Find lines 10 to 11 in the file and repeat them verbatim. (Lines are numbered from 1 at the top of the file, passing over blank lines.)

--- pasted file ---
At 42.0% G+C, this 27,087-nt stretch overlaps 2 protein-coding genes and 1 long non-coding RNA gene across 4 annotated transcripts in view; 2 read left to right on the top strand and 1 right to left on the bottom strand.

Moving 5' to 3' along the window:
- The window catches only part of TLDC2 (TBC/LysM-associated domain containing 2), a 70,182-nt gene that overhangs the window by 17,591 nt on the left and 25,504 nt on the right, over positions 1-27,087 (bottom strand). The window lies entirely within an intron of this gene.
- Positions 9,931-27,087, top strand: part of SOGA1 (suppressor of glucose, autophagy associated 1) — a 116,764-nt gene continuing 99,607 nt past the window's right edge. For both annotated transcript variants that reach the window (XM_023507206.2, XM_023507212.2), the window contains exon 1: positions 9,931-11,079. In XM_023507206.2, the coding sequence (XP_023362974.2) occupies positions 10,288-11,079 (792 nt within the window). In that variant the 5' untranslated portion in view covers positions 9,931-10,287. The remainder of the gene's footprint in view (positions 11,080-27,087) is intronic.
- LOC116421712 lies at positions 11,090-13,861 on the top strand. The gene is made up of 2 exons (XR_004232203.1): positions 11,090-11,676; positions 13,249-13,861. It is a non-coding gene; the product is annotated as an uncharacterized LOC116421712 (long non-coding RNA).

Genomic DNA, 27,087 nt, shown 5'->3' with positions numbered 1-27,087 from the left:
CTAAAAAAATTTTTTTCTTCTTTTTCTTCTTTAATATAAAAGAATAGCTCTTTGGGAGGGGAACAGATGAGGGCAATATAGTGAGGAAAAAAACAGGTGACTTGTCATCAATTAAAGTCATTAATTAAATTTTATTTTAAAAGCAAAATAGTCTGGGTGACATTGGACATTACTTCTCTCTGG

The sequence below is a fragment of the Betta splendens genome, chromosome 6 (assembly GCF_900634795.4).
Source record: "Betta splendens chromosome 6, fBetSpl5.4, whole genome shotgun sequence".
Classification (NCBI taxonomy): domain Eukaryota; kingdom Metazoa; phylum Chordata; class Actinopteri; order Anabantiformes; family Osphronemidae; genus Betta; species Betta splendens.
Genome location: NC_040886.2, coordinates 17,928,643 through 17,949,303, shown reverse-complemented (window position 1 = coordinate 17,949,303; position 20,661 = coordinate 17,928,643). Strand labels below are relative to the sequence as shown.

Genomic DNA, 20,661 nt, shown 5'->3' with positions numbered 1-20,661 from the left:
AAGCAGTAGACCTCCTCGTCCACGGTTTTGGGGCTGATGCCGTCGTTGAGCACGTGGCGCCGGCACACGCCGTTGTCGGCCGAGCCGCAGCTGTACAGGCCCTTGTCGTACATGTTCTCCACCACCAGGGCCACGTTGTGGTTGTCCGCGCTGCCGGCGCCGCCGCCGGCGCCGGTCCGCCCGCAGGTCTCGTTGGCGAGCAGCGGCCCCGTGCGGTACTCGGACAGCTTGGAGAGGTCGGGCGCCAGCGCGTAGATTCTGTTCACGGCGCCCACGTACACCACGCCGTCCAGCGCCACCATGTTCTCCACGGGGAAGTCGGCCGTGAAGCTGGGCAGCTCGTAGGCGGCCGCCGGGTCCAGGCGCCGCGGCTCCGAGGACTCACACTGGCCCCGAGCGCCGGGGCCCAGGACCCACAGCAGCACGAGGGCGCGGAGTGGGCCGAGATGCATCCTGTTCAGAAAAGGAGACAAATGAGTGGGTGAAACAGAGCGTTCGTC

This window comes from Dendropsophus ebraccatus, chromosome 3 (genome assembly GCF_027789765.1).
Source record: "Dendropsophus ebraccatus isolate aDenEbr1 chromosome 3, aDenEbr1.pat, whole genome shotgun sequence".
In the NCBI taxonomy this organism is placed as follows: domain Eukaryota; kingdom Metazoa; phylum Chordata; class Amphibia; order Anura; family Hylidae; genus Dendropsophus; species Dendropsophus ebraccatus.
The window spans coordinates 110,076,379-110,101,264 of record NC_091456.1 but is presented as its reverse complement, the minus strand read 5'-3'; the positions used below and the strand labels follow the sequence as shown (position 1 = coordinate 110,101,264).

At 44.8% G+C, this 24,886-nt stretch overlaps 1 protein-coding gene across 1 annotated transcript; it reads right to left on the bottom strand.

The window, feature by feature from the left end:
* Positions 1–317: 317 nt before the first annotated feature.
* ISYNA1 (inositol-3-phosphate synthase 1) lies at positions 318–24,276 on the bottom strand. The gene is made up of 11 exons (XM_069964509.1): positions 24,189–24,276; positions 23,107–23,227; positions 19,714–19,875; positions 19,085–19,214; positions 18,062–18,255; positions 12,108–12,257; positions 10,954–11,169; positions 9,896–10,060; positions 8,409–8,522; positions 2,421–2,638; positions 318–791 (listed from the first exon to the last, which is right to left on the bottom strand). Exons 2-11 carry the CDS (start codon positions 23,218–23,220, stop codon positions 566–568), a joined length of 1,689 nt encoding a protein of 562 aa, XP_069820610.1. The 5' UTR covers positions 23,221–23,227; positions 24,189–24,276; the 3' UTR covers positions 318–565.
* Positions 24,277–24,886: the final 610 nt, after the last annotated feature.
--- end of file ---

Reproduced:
Classification (NCBI taxonomy): domain Eukaryota; kingdom Metazoa; phylum Chordata; class Actinopteri; order Anabantiformes; family Osphronemidae; genus Betta; species Betta splendens.
Genome location: NC_040886.2, coordinates 17,928,643 through 17,949,303, shown reverse-complemented (window position 1 = coordinate 17,949,303; position 20,661 = coordinate 17,928,643). Strand labels below are relative to the sequence as shown.